Home Depot to Pay Banks $25 Million in Damages Following 2014 Data Breach

There’s a new development in the Home Depot data breach saga, which has been ongoing since 2014 when hackers infiltrated self check-out terminals.

The retailer has reached a new settlement with dozens of banks, agreeing to pay $25 million for damages incurred as a result of the breach. The breach was considered colossal, affecting 50 million customers.

You can read the settlement agreement docs here.

The settlement was filed this week in federal courts in Atlanta. It also requires Home Depot to tighten its own cybersecurity practices and scrutinize its vendors more closely.

Fortune covered the settlement and highlighted the disparity between payments to consumers and payments to the financial industry:

“The settlement and related legal proceedings are important because they show how payment-related breaches put companies on the hook not just to consumers, but to banks and the credit card industry. Indeed, court filings show Home Depot has paid far more to the financial industry than to consumers.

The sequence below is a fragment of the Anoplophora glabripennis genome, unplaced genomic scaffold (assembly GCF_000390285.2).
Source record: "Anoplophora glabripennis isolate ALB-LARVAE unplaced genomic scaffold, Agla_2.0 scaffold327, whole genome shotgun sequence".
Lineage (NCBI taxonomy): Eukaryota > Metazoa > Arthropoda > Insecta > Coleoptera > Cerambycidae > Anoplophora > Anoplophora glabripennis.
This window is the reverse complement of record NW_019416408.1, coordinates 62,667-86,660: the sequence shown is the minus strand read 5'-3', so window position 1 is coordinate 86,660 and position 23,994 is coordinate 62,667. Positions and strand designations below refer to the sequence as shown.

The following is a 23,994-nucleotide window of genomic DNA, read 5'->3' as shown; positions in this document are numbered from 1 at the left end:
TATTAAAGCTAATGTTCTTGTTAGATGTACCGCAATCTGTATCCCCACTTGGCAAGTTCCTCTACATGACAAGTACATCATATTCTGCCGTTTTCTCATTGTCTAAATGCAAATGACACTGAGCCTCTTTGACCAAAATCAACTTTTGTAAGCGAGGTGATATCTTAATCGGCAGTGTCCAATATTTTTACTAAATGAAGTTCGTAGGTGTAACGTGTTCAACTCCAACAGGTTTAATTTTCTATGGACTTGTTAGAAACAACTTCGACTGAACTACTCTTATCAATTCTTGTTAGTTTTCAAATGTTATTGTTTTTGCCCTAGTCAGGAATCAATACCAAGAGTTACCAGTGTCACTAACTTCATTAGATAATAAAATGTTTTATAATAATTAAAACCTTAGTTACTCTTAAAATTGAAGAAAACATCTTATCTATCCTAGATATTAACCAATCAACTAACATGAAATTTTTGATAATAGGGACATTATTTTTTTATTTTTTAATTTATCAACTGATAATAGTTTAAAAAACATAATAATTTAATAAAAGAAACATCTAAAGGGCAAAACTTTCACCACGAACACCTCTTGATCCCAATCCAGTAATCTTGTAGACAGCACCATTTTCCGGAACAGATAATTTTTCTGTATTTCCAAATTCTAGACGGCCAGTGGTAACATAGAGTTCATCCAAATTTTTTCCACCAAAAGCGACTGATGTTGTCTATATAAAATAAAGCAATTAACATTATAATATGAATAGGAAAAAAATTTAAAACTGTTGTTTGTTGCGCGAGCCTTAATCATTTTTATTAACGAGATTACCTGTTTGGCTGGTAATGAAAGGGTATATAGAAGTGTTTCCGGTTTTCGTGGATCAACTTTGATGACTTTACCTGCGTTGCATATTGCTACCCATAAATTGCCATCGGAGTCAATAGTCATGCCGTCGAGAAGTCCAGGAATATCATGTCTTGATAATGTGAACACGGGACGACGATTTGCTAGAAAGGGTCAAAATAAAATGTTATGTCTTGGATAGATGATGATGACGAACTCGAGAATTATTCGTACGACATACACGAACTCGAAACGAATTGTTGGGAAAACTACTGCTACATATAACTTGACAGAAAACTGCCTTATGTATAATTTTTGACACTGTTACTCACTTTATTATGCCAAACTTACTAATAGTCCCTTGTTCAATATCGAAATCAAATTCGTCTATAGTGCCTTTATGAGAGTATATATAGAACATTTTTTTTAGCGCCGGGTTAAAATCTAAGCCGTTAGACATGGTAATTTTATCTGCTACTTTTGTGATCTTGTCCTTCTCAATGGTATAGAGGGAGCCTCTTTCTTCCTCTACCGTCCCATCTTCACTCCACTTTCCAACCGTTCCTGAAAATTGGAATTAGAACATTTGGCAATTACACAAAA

In addition to this week’s $25 million settlement, Home Depot has also paid at least $134.5 million in compensation to consortiums made up of Visa, MasterCard, and various banks.

On the consumer side, Home Depot last year agreed to a $19.5 million settlement to affected customers that included a $13 million cash fund as well as credit monitoring services.

Indeed, banks refunded customers’ unauthorized purchases so it’s easier for banks to show the damages from the breach.

Today, cyber-risk remains a huge concern for companies, which must guard not only internal computer networks, but also a sprawling number of third-party vendors that can connect to their systems,” according to the Fortune story.


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